Read these 3 powerful stories about why mentorship can be a major catalyst in transforming your career, and why it pays to include it in your business plan.
Mentorship has the power to completely transform an organization’s culture. Mentorship creates enhanced communication, intergenerational connections, and supportive environments that generate a sense of value and commitment amongst your employees.
You can leverage the powerful opportunities for leadership development, succession planning, and retention that already exist in your organization. Mentorship programs can help to fill gaps and give additional opportunities for minority groups or women, people who face systemic barriers to progression in their careers.
The business case is clear on mentorship. It works and it’s valuable. But let’s zoom out for a minute. Instead of focusing on organizations as a whole, let’s look at some of the powerful ways it can affect someone’s quality of life.
Mentorship can give experienced personnel an opportunity to give back, peer mentors access to continued learning, and mentee’s opportunities that can change their personal lives dramatically.
Mentorship is a unique relationship that offers opportunities, new skills and lifetime relationships that otherwise could take much longer to evolve, or never actually come to fruition.
Career Development Opportunities
You find yourself in a room with people you may never have met, which sets you up for an amazing business deal or travel opportunity. You are introduced to a new industry that redirects your career on a course you never thought you would love. When you’ve got someone genuinely looking to open you up to new possibilities, the potential opportunities are endless.
Ankur Gupta, from Scanway Catering in Halifax, Nova Scotia, has a pretty distinctive mentorship experience. He recently shared with the En Point team a bit about his experience in his family business.
“Throughout the course of my life, I have always placed importance on the idea that learning from those that possess more knowledge is the best way to soak up information. This can be best explored through a mentor relationship. Having worked these past two years as a partner with my father in our family food & beverage business, I have come to appreciate this idea even more. Coming from a tech background, I have had little experience in this industry compared to my father who brings 35 years-experience to the table.”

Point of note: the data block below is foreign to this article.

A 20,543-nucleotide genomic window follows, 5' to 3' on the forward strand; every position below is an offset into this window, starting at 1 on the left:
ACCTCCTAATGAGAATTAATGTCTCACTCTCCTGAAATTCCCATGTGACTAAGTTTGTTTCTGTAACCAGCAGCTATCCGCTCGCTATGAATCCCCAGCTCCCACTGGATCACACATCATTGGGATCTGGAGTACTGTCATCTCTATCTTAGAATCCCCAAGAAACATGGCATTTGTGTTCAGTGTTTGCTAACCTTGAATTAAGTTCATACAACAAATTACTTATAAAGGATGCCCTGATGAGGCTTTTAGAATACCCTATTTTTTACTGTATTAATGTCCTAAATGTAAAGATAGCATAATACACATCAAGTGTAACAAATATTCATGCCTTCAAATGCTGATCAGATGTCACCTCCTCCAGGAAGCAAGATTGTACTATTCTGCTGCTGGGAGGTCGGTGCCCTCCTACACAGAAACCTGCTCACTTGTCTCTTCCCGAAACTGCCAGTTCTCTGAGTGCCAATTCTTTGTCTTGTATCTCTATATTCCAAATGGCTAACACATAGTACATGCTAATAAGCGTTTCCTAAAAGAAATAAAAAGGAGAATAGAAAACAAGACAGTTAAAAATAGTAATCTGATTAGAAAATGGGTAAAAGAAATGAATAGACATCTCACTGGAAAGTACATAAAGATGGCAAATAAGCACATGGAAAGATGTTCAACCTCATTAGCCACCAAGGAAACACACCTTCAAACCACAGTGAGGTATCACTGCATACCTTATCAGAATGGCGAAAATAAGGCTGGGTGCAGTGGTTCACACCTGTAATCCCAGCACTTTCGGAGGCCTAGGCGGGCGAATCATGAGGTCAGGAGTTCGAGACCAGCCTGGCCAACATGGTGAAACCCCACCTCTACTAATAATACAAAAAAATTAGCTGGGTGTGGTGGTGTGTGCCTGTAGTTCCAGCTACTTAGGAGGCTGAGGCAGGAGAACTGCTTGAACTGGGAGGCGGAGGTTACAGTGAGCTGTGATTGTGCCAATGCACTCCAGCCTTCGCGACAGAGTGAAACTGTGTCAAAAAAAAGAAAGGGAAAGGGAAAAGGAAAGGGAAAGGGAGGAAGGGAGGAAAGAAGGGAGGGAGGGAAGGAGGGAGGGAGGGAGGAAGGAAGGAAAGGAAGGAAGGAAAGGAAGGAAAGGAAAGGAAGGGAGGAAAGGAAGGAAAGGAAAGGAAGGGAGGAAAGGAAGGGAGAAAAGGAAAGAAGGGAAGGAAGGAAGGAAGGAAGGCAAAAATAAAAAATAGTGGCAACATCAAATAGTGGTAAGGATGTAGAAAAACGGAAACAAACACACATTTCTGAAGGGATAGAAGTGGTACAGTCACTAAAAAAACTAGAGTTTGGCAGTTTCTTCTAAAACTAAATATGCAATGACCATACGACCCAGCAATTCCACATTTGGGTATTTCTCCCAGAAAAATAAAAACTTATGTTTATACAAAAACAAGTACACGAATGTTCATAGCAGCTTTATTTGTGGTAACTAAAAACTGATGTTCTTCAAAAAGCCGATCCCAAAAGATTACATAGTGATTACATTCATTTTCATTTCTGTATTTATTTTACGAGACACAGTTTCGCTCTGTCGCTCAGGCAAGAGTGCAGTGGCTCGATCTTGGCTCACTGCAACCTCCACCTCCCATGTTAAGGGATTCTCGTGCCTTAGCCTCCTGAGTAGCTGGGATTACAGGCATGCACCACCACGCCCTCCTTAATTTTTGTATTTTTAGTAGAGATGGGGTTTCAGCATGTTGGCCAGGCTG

Ankur remarks, “Over the past two years, our relationship as a father son has extended into one of mutual respect on a professional level. This evolution has been extremely beneficial to me as I’ve had the opportunity to learn the ins and outs of this business from an expert individual. At the same time, my lack of experience combined with a passion for technology has allowed me to share and pass along solutions that my father is unable to come up with, simply due to the fact that given his experience he has come to see things a certain way.”
“The best part? This experience as translated into serious results, not only for our personal relationship, but for our growing business. These drastically differing perspectives combined with the mentor relationship have pushed Scanway into an entirely new realm as a business — previously unreached and growing. We’re both able to fill in the gaps where the other may lack because we are such different people coming from truly drastically backgrounds.” Ankur goes on to explain, “ultimately we both want to achieve the same goals; we simply approach the problems in front of us with a different mindset. I am excited to continue to explore this mentor relationship with my father and hope to see it continue to benefit the business as a whole.”